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Marfan syndrome (MFS) is an autosomal dominant connective-tissue disorder associated with abnormalities of the cardiovascular, ocular and musculoskeletal systems. Aortopathy, manifest as thoracic aortic aneurysm (TAA) and dissection, is the major cause of morbidity and mortality. Most individuals with MFS carry mutations in the gene FBN1. This gene encodes the extracellular matrix (ECM) protein fibrillin-1, which plays essential roles in the formation of microfibrils, organisation of ECM components and sequestration of growth factors such as transforming growth factor beta (TGFβ). Thus, mutations in FBN1 lead to deleterious biomechanical effects and aberrant signalling pathway activation within the aorta and other affected tissues.
Though autosomal dominant, MFS has wide phenotypic variability. For example, the age of onset, severity and rate of progression of TAA is currently unpredictable. These gaps in knowledge pose important limitations in clinical decision making with respect to timing of elective surgery, frequency of imaging follow-up, physical activity restriction and drug management. In their Heart paper, Franken et al have undertaken the important task of investigating whether the specific subtype of FBN1 mutation could be used to predict the risk of TAA severity.1 The current study examined 290 patients with MFS and known FBN1 mutations followed at two specialist units, including Universitat Autonoma de Barcelona in Spain, and the Academic Medical Centre of Amsterdam, The Netherlands. The investigators tracked aortic diameter, aortic dilation rate and clinical endpoints of dissection and death from 2004 to 2015.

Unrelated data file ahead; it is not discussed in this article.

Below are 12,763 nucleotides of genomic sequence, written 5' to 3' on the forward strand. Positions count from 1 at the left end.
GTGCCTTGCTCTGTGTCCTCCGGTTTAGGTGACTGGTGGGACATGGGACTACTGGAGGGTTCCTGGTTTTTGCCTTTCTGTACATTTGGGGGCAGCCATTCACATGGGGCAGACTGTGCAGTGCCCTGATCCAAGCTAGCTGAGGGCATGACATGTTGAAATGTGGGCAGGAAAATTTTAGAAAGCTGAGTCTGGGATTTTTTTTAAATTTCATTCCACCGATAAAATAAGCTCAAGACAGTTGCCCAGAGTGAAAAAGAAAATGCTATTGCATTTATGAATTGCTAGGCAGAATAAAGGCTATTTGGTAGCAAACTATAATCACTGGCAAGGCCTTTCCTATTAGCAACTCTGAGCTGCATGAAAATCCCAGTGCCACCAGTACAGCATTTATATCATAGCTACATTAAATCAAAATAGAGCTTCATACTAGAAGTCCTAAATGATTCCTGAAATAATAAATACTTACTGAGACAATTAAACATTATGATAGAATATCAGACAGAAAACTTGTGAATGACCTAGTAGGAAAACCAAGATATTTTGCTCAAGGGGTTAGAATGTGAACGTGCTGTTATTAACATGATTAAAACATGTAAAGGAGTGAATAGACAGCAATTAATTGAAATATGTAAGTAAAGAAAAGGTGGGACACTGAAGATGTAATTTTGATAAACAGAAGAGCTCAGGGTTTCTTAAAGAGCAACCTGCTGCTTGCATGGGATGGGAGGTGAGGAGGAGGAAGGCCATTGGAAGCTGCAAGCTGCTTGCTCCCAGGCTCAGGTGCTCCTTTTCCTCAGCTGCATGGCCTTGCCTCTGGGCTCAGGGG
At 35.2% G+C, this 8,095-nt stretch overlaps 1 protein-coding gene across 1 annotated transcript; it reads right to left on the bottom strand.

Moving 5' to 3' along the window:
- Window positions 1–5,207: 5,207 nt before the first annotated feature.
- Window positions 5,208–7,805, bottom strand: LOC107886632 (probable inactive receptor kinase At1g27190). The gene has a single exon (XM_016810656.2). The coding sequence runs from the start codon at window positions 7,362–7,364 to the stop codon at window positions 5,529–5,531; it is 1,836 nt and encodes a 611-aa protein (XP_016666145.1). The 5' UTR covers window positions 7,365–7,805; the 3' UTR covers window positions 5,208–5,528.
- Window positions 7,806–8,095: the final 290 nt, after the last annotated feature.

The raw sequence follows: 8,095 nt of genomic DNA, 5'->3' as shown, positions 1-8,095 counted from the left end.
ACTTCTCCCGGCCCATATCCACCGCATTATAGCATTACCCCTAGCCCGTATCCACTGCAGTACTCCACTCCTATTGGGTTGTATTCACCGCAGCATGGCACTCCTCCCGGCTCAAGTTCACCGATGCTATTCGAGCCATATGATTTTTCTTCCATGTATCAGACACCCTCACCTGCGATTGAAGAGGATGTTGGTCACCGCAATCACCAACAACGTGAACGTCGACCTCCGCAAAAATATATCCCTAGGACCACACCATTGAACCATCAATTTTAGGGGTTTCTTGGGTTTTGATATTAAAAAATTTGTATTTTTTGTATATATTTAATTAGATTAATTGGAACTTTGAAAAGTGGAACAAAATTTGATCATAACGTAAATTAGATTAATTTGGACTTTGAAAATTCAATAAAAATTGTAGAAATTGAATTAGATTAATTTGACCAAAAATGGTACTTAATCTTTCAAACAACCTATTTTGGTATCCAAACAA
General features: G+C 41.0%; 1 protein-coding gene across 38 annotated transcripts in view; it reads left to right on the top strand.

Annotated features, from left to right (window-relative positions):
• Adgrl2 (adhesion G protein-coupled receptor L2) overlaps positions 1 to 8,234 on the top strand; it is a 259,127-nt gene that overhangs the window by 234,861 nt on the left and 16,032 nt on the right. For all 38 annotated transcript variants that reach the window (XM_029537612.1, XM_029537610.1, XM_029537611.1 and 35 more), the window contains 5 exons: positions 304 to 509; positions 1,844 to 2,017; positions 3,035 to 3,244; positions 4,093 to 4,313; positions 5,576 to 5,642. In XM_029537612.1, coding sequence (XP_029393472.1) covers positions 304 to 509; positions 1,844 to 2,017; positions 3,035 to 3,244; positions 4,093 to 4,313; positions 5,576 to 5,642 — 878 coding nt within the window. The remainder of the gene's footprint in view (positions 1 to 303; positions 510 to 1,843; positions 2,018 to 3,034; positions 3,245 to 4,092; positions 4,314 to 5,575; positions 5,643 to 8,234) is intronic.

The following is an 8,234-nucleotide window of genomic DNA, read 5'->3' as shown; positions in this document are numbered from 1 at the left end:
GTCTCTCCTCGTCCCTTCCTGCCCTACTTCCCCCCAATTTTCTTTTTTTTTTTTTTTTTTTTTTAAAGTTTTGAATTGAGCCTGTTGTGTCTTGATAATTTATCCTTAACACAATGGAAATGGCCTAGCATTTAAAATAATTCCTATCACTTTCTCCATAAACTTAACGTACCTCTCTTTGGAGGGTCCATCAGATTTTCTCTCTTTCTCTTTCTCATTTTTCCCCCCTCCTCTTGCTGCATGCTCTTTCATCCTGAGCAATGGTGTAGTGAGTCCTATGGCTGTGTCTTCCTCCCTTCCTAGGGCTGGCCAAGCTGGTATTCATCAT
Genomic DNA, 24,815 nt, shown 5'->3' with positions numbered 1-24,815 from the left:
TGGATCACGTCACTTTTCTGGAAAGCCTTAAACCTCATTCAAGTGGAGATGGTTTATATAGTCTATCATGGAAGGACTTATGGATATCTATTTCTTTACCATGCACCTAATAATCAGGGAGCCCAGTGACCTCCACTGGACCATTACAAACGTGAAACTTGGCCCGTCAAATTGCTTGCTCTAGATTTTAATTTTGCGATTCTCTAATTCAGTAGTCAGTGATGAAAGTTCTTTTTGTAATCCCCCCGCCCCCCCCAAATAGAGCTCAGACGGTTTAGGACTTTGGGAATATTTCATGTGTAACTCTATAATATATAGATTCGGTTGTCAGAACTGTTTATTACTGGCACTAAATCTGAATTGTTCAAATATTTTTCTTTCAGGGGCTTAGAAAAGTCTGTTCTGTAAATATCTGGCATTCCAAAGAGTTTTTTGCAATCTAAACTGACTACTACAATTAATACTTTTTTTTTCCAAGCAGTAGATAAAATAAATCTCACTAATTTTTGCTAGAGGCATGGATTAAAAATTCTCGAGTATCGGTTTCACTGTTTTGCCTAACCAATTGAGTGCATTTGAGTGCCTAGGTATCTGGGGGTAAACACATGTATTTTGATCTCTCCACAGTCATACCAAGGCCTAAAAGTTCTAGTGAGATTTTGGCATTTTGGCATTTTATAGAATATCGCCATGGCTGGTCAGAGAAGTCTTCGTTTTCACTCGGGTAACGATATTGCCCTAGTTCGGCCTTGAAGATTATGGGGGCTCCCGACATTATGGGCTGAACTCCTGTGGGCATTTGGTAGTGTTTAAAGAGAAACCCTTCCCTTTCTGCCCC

The pathogenesis of MFS
Mutations in FBN1 can cause (1) reduction in the fibrillin produced in the cell, that is, quantitative defects, (2) change the structure or stability of the protein, and/or (3) alter the ability of fibrillin to be exported to the ECM (figure 1). Mutations in FBN1 that result in haploinsufficiency (HI) lead to reduced amounts of fibrillin, fewer microfibrils and increased activated TGFβ levels due to decreased …
Contributors BJL, GRV and SMW drafted and critically reviewed the manuscript.
Funding BJL is supported by funding from the National Institutes of Health (K12HD068371). SMW is supported by funding from March of Dimes Research Foundation (grant nos. 6-FY13-167 and 6-FY16-176), the National Institutes of Health (P01 HL 134599-01), an American Heart Association Established Investigator Award (AHA 13EIA13460001) and the Indiana University Health—Indiana University School of Medicine Strategic Research Initiative and PhysicianScientist Initiative.
Competing interests None declared.
Provenance and peer review Commissioned; internally peer reviewed.